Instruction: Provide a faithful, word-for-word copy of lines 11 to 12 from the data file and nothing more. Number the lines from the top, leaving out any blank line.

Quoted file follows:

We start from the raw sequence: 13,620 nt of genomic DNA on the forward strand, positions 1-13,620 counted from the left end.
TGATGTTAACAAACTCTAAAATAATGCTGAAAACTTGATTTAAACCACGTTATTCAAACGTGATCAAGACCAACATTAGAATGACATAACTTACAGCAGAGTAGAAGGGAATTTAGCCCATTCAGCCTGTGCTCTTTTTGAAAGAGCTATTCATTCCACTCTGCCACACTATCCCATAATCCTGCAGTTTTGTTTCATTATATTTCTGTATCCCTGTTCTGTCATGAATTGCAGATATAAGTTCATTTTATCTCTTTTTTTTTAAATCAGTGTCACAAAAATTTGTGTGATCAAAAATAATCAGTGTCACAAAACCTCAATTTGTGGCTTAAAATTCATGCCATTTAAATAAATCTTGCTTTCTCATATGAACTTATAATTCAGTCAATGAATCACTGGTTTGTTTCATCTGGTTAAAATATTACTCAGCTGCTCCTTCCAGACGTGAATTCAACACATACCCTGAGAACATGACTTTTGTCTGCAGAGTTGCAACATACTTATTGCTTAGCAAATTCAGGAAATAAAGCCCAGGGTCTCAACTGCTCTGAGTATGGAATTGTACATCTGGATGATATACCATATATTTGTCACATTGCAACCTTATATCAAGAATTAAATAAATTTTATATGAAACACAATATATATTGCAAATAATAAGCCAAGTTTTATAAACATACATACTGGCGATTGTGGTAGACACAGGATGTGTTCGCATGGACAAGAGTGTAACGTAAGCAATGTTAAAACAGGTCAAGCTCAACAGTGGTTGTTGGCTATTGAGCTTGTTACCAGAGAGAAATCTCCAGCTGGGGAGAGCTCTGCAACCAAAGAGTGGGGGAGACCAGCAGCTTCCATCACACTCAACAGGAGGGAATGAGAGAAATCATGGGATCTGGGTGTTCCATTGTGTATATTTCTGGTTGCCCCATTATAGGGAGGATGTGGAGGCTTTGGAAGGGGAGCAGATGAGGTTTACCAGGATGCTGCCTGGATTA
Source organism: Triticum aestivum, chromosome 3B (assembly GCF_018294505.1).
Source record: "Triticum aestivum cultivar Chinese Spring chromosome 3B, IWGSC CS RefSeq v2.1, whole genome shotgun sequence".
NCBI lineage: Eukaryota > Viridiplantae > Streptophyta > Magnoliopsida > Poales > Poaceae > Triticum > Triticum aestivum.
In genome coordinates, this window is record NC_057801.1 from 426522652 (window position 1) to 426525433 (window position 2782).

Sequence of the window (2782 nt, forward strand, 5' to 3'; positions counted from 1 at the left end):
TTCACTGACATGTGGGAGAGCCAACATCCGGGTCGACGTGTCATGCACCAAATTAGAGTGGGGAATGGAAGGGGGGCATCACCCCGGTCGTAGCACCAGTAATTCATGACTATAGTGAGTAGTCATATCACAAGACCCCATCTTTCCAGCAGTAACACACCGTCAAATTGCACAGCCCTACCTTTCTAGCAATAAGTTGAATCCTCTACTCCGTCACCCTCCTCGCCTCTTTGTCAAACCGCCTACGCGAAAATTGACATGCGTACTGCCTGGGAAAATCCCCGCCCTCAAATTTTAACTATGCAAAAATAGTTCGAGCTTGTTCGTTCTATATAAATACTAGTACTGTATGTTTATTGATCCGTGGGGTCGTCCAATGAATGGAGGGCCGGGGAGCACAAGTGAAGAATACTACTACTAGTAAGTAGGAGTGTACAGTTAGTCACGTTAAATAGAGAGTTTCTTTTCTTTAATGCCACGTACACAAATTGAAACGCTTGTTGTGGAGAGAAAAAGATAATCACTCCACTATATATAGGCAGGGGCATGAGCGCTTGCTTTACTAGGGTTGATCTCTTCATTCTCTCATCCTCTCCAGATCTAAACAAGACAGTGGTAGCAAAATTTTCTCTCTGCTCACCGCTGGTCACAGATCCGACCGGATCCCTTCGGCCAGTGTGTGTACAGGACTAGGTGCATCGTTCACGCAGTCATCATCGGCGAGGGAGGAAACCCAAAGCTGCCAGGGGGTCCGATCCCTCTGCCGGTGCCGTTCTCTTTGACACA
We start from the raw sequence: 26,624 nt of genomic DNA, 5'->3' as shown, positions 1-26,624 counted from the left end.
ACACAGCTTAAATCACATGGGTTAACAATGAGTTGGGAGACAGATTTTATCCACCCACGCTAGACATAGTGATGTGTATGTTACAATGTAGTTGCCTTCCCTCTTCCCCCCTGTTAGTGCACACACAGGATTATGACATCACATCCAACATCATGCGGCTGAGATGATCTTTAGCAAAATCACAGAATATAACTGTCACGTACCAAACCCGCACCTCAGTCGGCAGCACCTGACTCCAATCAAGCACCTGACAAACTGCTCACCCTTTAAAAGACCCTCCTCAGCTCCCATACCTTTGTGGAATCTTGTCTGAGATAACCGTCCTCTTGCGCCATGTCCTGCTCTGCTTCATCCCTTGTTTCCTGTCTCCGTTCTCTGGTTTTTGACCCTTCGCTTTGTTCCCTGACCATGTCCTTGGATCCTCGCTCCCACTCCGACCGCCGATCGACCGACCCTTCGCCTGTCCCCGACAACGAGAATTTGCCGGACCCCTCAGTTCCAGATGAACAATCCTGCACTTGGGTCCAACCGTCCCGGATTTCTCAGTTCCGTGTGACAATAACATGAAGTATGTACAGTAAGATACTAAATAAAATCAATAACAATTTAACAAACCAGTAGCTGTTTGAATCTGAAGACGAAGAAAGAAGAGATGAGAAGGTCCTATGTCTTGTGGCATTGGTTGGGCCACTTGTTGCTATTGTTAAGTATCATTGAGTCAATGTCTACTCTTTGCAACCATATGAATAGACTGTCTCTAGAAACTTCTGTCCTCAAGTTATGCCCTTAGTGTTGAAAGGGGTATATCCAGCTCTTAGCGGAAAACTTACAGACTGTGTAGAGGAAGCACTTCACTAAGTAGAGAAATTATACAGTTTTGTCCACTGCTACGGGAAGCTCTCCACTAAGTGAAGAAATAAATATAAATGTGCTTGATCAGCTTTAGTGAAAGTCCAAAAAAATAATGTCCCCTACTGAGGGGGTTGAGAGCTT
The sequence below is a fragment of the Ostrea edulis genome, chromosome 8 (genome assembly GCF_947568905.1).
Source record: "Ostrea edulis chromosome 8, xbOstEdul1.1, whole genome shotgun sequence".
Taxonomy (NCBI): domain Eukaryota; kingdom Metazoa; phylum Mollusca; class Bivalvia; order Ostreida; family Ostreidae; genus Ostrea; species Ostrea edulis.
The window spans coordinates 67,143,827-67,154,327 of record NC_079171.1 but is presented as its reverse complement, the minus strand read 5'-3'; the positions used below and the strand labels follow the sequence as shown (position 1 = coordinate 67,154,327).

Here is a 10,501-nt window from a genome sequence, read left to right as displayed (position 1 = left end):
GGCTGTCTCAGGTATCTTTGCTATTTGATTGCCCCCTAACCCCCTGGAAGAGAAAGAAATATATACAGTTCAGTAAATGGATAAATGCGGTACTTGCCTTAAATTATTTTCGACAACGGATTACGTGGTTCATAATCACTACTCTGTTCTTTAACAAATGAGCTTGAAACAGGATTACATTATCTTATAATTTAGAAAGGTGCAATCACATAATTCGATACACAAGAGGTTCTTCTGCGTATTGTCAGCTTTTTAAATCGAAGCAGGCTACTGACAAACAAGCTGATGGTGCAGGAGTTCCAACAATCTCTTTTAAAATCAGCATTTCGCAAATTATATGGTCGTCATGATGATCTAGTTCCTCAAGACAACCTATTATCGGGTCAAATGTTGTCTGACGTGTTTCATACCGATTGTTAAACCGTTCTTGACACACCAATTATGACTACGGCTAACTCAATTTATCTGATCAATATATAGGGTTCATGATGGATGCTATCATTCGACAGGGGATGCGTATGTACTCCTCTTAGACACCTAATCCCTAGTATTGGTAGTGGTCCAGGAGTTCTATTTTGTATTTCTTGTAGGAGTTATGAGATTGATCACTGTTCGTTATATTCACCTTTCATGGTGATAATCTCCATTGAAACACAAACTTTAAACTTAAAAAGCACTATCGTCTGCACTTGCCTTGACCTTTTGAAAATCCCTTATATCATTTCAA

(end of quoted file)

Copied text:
The sequence below is a fragment of the Ostrea edulis genome, chromosome 8 (genome assembly GCF_947568905.1).
Source record: "Ostrea edulis chromosome 8, xbOstEdul1.1, whole genome shotgun sequence".